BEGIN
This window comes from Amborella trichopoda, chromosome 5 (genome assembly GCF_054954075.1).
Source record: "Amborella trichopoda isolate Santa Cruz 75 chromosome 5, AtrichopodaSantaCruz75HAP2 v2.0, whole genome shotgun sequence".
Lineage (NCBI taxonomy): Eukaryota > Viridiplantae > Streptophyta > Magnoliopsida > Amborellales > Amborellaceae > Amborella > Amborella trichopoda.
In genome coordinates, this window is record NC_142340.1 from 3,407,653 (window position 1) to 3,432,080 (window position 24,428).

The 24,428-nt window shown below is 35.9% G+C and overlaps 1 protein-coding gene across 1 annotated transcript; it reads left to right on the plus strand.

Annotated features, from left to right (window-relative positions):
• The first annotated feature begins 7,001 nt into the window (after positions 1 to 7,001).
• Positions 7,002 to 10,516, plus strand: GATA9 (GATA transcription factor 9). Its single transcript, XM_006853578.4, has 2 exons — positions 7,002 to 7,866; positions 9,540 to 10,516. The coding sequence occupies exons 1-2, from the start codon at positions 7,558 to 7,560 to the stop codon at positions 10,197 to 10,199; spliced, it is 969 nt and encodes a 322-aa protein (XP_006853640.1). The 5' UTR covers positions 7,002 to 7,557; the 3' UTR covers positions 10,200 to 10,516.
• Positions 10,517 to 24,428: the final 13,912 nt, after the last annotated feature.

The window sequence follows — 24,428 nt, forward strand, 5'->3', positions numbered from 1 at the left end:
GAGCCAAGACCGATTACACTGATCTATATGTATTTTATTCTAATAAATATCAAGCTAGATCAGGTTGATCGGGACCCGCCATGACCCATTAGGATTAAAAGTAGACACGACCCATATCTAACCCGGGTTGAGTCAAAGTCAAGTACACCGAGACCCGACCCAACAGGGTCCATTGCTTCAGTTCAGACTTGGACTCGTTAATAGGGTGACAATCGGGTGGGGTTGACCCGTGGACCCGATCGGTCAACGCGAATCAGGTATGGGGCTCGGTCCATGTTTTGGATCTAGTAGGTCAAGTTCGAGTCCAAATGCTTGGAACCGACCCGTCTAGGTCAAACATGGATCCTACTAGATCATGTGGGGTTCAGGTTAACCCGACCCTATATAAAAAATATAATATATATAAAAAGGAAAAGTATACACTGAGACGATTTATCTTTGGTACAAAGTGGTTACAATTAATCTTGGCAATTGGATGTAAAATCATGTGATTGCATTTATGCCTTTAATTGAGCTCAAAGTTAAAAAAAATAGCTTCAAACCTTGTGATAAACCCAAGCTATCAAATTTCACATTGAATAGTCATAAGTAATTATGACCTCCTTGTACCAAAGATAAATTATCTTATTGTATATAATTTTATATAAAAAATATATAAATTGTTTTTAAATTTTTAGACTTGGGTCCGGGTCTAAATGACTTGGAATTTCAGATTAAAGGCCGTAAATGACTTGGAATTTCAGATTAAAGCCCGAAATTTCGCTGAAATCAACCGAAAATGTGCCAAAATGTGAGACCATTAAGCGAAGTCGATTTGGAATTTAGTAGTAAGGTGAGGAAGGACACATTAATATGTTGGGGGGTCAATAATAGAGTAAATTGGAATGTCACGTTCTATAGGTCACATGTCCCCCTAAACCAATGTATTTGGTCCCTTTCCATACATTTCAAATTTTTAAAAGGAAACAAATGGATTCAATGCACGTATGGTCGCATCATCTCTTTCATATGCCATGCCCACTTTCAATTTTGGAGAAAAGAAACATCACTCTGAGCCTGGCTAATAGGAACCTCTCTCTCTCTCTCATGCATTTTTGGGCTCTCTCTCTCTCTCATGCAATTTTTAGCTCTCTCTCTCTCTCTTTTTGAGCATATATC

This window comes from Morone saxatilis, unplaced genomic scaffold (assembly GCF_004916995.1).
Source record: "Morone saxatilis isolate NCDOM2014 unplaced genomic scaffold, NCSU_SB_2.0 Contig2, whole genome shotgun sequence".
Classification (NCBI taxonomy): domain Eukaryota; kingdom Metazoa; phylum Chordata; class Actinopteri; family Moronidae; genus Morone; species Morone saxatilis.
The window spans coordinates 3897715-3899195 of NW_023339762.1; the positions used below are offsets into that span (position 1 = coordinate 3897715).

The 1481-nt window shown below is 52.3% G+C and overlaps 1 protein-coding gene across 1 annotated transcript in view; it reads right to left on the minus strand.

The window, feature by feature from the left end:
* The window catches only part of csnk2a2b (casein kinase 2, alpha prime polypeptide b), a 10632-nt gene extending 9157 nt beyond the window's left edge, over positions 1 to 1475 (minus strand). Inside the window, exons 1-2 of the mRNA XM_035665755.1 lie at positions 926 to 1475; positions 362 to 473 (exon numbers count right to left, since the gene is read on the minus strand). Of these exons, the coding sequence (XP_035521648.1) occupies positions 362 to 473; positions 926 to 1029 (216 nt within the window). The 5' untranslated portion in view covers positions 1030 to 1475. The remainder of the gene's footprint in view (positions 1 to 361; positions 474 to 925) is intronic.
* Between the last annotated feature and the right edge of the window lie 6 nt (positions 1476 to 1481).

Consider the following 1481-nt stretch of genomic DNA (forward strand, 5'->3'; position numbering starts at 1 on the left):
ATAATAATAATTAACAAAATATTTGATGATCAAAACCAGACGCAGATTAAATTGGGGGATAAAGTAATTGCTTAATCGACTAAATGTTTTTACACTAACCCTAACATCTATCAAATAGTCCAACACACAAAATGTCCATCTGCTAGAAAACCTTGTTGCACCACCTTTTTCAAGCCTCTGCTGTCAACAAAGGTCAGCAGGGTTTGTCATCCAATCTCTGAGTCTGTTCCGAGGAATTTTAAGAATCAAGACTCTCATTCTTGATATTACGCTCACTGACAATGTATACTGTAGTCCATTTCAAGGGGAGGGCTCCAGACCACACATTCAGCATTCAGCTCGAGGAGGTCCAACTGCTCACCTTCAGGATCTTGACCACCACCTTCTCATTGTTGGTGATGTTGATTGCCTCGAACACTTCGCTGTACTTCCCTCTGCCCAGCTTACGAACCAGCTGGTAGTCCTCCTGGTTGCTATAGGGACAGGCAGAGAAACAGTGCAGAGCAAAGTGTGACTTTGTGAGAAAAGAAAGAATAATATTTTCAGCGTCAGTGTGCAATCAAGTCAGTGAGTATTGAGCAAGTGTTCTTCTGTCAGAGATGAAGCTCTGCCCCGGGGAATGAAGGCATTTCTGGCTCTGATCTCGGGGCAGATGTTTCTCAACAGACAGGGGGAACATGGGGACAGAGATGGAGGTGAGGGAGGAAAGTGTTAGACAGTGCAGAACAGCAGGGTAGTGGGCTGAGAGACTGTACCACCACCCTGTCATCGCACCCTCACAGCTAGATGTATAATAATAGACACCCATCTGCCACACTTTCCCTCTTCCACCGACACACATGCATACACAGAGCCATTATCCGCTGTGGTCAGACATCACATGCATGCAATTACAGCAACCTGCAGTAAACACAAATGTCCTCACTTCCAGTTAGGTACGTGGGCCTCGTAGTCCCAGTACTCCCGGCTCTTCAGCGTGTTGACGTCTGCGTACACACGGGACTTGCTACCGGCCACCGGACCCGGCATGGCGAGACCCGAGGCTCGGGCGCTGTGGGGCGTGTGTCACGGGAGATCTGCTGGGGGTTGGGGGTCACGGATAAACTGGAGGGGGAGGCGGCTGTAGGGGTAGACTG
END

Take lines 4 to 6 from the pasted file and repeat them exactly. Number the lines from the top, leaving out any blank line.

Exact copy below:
In genome coordinates, this window is record NC_142340.1 from 3,407,653 (window position 1) to 3,432,080 (window position 24,428).

The 24,428-nt window shown below is 35.9% G+C and overlaps 1 protein-coding gene across 1 annotated transcript; it reads left to right on the plus strand.

Annotated features, from left to right (window-relative positions):